Photo by Whitehorse Star
Photo by Whitehorse Star
The Yukon Hospital Corp. (YHC) began shipping routine microbiology samples to a Vancouver lab in a “phased approach” starting late last month, the Star has learned.
The final decision to send lab samples down to St. Paul’s Hospital, a part of Providence Health Care, comes after several months of the hospital doing its homework to ensure that it would not negatively impact patient turnaround times, among other things, a spokesperson said this week.
It also comes after months of speculation, and anxiety expressed about the impact that outsourcing of tests could have – particularly from the Yukon Employees’ Union (YEU), as detailed in reports from last February
James Low, the YHC’s director for people services and culture, spoke with the Star this week about the move.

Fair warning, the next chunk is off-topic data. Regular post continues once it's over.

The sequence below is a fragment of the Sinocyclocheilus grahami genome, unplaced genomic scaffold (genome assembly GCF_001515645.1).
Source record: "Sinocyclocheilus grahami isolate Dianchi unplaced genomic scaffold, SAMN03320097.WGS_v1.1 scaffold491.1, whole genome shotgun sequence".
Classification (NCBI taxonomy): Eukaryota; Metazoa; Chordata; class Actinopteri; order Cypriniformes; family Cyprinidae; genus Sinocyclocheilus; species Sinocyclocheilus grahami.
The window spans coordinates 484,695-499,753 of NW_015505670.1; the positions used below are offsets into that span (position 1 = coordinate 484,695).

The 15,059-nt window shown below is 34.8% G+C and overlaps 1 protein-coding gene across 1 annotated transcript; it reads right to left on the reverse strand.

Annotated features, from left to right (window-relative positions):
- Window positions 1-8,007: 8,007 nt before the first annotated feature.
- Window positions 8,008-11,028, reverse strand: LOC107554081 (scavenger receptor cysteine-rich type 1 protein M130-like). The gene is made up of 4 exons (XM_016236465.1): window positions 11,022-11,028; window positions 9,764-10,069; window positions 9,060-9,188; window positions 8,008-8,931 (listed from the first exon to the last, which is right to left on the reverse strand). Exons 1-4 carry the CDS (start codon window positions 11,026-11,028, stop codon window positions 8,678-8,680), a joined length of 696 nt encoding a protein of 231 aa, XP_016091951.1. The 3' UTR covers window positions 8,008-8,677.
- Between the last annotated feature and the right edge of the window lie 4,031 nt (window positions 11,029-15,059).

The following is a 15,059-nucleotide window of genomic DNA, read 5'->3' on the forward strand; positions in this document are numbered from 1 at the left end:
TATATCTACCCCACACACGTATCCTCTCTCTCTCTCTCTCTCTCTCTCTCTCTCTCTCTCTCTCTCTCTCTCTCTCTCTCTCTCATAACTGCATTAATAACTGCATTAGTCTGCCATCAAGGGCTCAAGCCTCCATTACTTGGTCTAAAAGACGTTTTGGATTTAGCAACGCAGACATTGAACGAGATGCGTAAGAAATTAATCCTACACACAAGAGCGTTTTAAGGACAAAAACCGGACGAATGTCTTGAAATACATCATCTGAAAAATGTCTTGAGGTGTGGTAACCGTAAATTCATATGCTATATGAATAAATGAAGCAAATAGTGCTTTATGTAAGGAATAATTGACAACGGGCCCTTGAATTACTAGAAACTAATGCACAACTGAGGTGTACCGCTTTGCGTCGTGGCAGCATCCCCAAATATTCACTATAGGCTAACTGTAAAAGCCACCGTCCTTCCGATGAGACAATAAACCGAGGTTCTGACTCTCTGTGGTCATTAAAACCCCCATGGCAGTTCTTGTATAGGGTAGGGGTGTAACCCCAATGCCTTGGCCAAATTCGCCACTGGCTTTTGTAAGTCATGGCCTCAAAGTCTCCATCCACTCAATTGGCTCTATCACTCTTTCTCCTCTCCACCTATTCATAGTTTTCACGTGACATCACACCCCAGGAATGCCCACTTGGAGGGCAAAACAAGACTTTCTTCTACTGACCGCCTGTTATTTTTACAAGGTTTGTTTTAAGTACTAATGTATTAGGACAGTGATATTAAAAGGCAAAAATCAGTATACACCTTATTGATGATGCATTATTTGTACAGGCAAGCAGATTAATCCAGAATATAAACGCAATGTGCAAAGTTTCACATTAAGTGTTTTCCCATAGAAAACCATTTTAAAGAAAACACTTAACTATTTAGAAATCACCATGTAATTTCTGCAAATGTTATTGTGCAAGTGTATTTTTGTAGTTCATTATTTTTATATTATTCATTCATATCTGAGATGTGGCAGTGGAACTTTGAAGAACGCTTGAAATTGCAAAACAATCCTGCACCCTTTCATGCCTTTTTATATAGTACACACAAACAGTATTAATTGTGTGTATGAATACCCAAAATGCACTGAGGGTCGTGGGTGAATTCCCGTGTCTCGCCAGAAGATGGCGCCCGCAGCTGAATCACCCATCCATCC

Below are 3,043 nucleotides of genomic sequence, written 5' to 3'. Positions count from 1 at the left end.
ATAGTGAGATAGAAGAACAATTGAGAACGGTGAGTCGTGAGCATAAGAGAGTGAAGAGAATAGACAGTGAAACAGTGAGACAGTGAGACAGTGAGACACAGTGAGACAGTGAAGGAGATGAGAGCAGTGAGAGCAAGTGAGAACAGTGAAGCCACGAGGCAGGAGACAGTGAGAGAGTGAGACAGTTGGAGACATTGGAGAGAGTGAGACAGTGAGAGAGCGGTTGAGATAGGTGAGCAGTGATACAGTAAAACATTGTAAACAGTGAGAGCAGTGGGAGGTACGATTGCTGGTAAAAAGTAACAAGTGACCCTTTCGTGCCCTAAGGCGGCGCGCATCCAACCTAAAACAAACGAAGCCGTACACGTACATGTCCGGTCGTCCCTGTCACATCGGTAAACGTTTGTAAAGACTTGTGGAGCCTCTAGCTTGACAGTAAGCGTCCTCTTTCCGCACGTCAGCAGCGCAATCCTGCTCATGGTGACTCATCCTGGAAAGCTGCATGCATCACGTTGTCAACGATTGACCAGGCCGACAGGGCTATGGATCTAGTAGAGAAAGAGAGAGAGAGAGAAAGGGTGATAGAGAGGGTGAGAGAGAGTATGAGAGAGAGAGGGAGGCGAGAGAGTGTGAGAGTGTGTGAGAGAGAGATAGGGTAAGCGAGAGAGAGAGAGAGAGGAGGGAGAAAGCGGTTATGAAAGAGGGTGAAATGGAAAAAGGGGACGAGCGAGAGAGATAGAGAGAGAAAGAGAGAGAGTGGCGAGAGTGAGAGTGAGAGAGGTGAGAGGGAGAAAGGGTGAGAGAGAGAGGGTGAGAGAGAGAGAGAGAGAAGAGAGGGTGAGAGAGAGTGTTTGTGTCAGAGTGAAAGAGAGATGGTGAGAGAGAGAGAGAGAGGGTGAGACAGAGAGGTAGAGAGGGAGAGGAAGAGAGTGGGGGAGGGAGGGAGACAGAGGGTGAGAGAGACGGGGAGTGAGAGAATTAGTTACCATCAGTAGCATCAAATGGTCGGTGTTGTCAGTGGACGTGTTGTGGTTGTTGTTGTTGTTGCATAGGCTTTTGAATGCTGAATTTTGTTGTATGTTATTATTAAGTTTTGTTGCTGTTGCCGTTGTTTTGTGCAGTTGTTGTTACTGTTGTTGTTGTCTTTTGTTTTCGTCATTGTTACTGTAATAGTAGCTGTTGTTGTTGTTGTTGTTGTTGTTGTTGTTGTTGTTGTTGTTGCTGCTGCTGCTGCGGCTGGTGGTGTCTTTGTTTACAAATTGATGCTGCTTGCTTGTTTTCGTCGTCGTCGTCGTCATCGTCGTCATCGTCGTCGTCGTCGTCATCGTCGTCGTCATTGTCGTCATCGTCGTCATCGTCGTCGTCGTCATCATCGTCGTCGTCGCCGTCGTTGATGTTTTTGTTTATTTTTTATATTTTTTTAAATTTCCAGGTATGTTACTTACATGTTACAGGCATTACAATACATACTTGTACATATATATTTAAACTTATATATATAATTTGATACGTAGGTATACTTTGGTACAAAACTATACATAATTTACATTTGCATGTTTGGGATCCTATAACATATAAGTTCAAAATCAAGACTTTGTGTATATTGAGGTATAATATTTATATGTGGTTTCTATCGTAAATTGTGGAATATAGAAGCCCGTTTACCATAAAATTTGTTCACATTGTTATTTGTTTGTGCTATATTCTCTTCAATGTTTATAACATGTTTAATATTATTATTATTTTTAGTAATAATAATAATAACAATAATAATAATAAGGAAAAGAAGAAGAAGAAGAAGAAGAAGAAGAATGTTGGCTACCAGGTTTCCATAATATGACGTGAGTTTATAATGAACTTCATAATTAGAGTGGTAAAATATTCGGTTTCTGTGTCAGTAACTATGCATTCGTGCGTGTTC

“It’s truly a phased approach,” he said Wednesday. “It was done that way so we could do some samples at a time.”
That meant that blood cultures would be sent down together during a different time from throat swabs, for example, to ease the transition.
He explained that the corporation already had an existing contract with Providence.
While parts of that agreement were renewed last May, they were still mulling the options for microbiology samples.
While Low acknowledged there had been some anxiety when the option to outsource it to Vancouver was on the table, particularly about keeping care close to home and possible job losses, he maintained it was a win-win.